In a world where incremental improvements are the norm, from time to time someone produces a performance which genuinely shifts the boundaries/breaks new ground/choose your own spatial metaphor.
Deep in the Tennessee woods in 1995, Mark Williams and his Bill Gates glasses did something categorically unlike anything that had gone before. Up to this point, the 100 mile Barkley finish had fended off everyone and no-one. Despite the participation of a number of notable runners, Tom Possert and a crack team from the Soviet Union among them, almost nobody showed up to Frozen Head State Park intending to try and run 5 loops. Williams didn’t succeed where others had failed; he succeeded where it had never occurred to others to try.
Mark didn’t know it was a joke.
4. 2010 John Fleetwood – Winter Rigby’s Round
(Don’t worry, this is as far down Ally’s Esoteric Rabbit Hole as I plan on taking you.)
Although many people, perhaps most, would barely recognise John’s solo, unsupported 54 hour December trudge around the Cairngorms as running, to me it represents a logical endpoint of everything the sport of hill running can and should be.
The right thing, in the right way, for the right reasons.
Setting off into picture postcard perfection, John’s outing soon became the stuff of nightmares; alone, in the dark, in freezing rain, he continued on across the most exposed, inhospitable, isolated hills in the country. I’ll stop my synopsis there, because a first hand account, and some incredible photos, are available here. Do yourself a favour, stop reading this shite and have a look. The initial commitment is impressive enough, but the tenacity John showed in seeing it through is mind blowing.
Although I’ve never even met him, I can think of few runners I admire as much as John Fleetwood.
5. 2014 Ellie Greenwood – Comrades Marathon
I’ll be honest, I pulled this one out of my arse. Looking back up the list, a big win in a competitive race was notably absent and I felt compelled to include something a little more mainstream. Comrades is the oldest, biggest, most competitive ultramarathon there is, so for all that it’s not a race I’m passionate about, a win there, particularly in the modern era, must measure up to any other competitive achievement. Not only did Ellie win, but she did so in some style, overturning an 8 minute deficit in the final 18 kilometres.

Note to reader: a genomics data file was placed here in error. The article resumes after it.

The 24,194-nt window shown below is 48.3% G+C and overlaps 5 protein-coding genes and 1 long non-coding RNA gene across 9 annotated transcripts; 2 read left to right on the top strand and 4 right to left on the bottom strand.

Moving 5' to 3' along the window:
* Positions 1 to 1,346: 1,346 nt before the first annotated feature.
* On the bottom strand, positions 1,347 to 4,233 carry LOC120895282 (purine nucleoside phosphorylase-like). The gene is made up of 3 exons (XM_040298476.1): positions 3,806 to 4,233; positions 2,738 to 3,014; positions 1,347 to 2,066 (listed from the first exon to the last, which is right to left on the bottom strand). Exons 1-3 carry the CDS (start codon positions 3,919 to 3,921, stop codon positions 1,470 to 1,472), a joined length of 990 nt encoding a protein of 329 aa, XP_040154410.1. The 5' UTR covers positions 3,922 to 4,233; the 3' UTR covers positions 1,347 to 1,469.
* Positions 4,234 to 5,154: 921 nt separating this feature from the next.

With her win and course record at Western States in 2012, Ellie may be her own closest competitor for this slot, though Lizzie Hawker is no doubt due some kind of Lifetime Achievement Award for her 5 wins at UTMB.
It is blindingly obvious that this list tells you much more about me than it does about the history of UK Very Long Distance Running. AJW’s picks were contentious and he only had to choose from men running 100 miles in the last 20 years. Attempting to throw the net this widely inevitably results in many deserving runners being excluded.
And that’s only the ones I know about. Thinking this through has brought into focus just how ignorant I am about much of ultra running. Someone else’s list might be made up entirely of people I’ve never heard of, doing jaw dropping things in areas of the sport that I know nothing about. If anyone feels like educating me, I’d appreciate it.